NEW YORK — Brian Dozier doesn’t see any gray area in the debate.
The Twins’ second baseman unequivocally called for protective netting to be extended down the baselines at all major league ballparks after a harrowing incident Wednesday afternoon at Yankee Stadium sent a little girl to the hospital.
“We’ve been trying to get these teams to put nets up,” Dozier said after a Todd Frazier foul line drive in the bottom of the fifth inning caused the game to be delayed by several minutes as first-aid workers attended to the child. “Either you don’t bring kids down there or No. 2, every stadium needs to have nets. That’s it. I don’t care about the damn view of a fan. It’s all about safety.”
As Yankees designated hitter Matt Holliday waited at second base during the delay, and most players went down to one knee out of respect for the situation, Dozier was overcome by emotion.
“I still have a knot in my stomach,” Dozier said. “I never look. For some reason I did. Right in the face — little kid. We were out at second base just saying a prayer and we were in tears together. Matt’s a good friend of mine. Matt saw it.”
The girl, who was sitting with family in the sixth row behind the third-base line and beyond the camera well, was carried out of the seating area by an older gentleman. Yankees manager Joe Girardi told reporters after the game that the child was “doing OK, and the Yankees released a statement saying the girl was “given first aid at the ballpark and is receiving medical attention at an area hospital.”
After play resumed, Frazier flied out to center off Twins rookie reliever Nik Turley, who was affected by the incident as well.
“It’s scary,” Turley said. “Sitting so close to the action, foul balls like that happen all the time. You just pray no one gets hurt. It was tough. You just knew something happened from Frazier’s reaction. He went down to a knee right away. He knew he’d hit somebody.”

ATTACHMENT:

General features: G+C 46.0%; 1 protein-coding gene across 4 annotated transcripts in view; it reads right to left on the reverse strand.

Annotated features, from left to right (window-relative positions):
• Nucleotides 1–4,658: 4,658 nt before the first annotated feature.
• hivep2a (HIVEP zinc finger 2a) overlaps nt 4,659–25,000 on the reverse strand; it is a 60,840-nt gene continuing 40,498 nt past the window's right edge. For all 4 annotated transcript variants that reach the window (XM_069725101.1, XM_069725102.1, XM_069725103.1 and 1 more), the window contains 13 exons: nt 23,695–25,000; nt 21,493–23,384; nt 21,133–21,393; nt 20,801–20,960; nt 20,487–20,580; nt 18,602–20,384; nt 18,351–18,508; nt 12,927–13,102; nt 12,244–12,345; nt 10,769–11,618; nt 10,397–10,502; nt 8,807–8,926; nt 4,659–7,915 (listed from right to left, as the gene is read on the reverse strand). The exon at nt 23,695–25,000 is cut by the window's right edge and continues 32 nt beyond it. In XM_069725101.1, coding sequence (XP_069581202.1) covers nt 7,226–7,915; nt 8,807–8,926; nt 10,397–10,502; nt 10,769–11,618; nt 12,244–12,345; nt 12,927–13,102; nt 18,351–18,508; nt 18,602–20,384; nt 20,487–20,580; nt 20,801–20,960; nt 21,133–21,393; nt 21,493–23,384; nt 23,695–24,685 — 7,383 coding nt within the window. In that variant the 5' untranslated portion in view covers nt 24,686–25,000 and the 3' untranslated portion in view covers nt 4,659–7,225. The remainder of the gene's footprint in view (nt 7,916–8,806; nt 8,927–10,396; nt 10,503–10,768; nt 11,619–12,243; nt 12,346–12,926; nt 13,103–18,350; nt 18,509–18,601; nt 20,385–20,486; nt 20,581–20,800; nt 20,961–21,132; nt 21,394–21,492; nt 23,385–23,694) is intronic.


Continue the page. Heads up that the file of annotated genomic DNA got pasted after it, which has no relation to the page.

As Turley watched from near the pitcher’s mound, he couldn’t help but think of his own family. His two children, Dane and Brooke, are 3 and 1, respectively.
They would have been at the stadium Wednesday but travel plans fell through as Turley returned to face his original organization.
“I think they need to extend it,” Turley said of the netting. “If I were sitting in those seats, I’d be a little nervous, especially having two kids myself. I probably wouldn’t choose those seats. There’s nothing they can do about it. I don’t think they weren’t paying attention. It’s just the ball was hit hard, and you have no time to react.”
Twins manager Paul Molitor didn’t see the initial impact but immediately understood the gravity of the moment.
“It stops you in your tracks, gives you a little perspective,” he said. “I saw some people turn away and they couldn’t look.”
Target Field installed protective netting over both dugouts before the 2016 season, but major league baseball continues to allow teams to make their own determinations depending on seating proximity to the playing field.
“(Target Field) is probably one of the high end in terms of surface area that’s protected, and I’ve seen it pay off,” Molitor said. “When it happened there was some controversy about how far they would go in their mandate I think the clubs that have gone beyond what was required have been glad that they did, and I wouldn’t be surprised if it gets readdressed and they continue to try to expand what they’re trying to do to protect the fans.”
What will it take for all teams to get on board with additional netting?
“The last result that we don’t ever want to have happen,” Dozier said. “I’m not even going to say it but you know what I’m talking about. We’ve got to do something about it — no exceptions.”